CAS programmes to relocate from Tåsingegade to Nobel Park

In the summer of 2012, Arab and Islamic Studies, the Study of Religion, and Theology will join the other programmes in the new Department of Culture and Society (CAS) at Nobel Park. The move will result in a significant reduction in administrative costs at Arts, as well as a more efficient use of space in the Tåsingegade complex.

Dean Mette Thunø reached the decision to relocate the CAS programmes in cooperation with the university's senior management team. As the Dean herself admits, the decision wasn’t easy:

Over the past few years, the programmes at the former Faculty of Theology succeeded in establishing thriving researcher and student communities in the old orthopaedic hospital. And even though the goal of achieving strong academic integration of the Department of Culture and Society as a whole has first priority, we are very aware of the importance of preserving the cultures which have evolved in connection with the programmes at the former Faculty of Theology.

Millions saved on administrative costs

The relocation from Tåsingegade will result in a significant reduction in operating costs on administrative office space, as the Tåsingegade complex has the capacity to house the administrative centres of both Arts and Business and Social Sciences. The offices at Tåsingegade are large enough to accommodate more staff, and making the most efficient use of this space will enable Arts to reduce its operating costs by approximately DKK 4 million.

'We are constantly looking for ways to save on administrative costs in order to strengthen our academic activities - that is to say, research and education,' says Dean Thunø. She also stresses that the 2012 budget earmarks funds for the academic integration of the new departments and the improvement of Arts' study environment.  

From library to Study Centre

The theological library will relocate to Nobel Park along with Arab and Islamic Studies, the Study of Religion and Theology. A new Study Centre will be established in the space currently occupied by the library.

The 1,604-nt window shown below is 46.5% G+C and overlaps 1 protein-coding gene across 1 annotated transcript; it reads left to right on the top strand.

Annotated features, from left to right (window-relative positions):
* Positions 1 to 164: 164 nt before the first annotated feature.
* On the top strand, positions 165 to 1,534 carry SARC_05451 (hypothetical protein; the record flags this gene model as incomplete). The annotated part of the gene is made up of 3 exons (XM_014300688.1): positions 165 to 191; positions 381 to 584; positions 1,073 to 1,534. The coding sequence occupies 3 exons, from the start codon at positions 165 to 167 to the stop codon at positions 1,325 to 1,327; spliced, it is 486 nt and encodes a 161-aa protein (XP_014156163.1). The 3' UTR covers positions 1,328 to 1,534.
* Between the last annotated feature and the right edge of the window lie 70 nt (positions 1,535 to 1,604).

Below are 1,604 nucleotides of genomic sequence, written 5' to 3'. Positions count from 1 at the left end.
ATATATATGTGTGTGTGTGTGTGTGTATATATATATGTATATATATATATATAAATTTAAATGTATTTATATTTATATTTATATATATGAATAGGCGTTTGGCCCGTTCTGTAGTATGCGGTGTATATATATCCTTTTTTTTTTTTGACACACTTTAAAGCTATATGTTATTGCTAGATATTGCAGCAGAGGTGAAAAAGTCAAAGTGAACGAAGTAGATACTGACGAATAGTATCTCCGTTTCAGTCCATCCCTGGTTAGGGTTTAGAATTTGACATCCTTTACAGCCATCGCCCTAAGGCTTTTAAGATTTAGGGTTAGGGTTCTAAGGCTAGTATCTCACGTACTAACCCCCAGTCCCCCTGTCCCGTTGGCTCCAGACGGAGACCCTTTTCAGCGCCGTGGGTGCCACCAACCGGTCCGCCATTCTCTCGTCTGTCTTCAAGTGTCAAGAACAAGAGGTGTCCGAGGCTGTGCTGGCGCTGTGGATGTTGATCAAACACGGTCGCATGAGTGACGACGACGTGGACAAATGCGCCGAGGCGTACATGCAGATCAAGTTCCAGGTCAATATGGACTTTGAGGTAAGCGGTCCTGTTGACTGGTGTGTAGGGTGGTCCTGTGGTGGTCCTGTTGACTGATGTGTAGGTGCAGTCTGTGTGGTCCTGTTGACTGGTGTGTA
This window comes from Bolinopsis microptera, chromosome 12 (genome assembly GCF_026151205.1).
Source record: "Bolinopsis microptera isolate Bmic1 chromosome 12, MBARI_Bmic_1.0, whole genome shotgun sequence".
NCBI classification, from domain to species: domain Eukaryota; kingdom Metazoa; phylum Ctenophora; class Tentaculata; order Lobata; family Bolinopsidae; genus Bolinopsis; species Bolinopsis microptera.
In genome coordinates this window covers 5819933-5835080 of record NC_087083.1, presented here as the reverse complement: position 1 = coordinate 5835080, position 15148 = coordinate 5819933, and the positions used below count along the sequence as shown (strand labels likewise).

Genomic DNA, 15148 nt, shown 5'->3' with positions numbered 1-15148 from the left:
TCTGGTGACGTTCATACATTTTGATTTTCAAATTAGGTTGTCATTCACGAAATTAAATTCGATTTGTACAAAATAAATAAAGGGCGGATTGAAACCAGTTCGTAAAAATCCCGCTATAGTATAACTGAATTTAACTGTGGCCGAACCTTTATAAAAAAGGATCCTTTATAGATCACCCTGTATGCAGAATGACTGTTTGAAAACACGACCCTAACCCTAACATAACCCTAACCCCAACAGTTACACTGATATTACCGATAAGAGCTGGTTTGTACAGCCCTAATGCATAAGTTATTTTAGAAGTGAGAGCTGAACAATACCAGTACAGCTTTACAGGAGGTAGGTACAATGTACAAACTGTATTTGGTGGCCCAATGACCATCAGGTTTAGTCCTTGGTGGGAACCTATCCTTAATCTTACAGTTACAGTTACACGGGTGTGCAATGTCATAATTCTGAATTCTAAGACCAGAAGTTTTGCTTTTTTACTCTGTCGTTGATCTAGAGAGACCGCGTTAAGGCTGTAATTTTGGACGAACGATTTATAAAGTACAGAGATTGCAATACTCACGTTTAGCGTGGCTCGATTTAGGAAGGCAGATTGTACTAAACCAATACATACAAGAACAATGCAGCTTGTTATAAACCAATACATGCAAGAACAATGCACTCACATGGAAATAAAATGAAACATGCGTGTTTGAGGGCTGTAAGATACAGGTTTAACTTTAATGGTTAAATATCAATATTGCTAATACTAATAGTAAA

'This will mean that all students at Arts will have access to student guidance services, study space and administrative service under one roof in a unified Study Centre. They will also be able to enjoy the café and all the other study facilities which already exist at Tåsingegade,' explains Dean Thunø.

The theological library will follow its users to Nobel Park, where it will be integrated into the Nobel Library, which will be renovated and expanded with an additional two floors.  The integration of the two libraries is supported by the library committee's report on Aarhus University Library, which is scheduled for publication in the near future.

'By merging the libraries, we will be able to create a more unified and efficient library. At the same time, it presents an opportunity to rethink our library services with a focus on users' needs, rather than on letting books take up expensive space,' says the Dean.

Integrated interdisciplinary communities

Increased interdisciplinary cooperation is one of the goals of the university's academic development process. Locating Arts' many programmes in Nobel Park will create the best framework for increased interdisciplinary collaboration within the faculty. Students will still have the same affiliation to their degree programme - only now in the context of a community which also includes students from other programmes at Arts as well as Business and Social Sciences.

Bjarke Paarup, head of the Department of Culture and Society, will now establish a new staff and student users' group which will contribute to the work of designing the department's new setting. He prioritises preserving staff and student engagement in the department's research and degree programmes.

'We will strive to ensure a positive research and study culture at CAS when we relocate these programmes to Nobel Park. And it's important that all user groups contribute input and ideas, so that we can create the best conditions for our academic and social activities,' says Dr Paarup.

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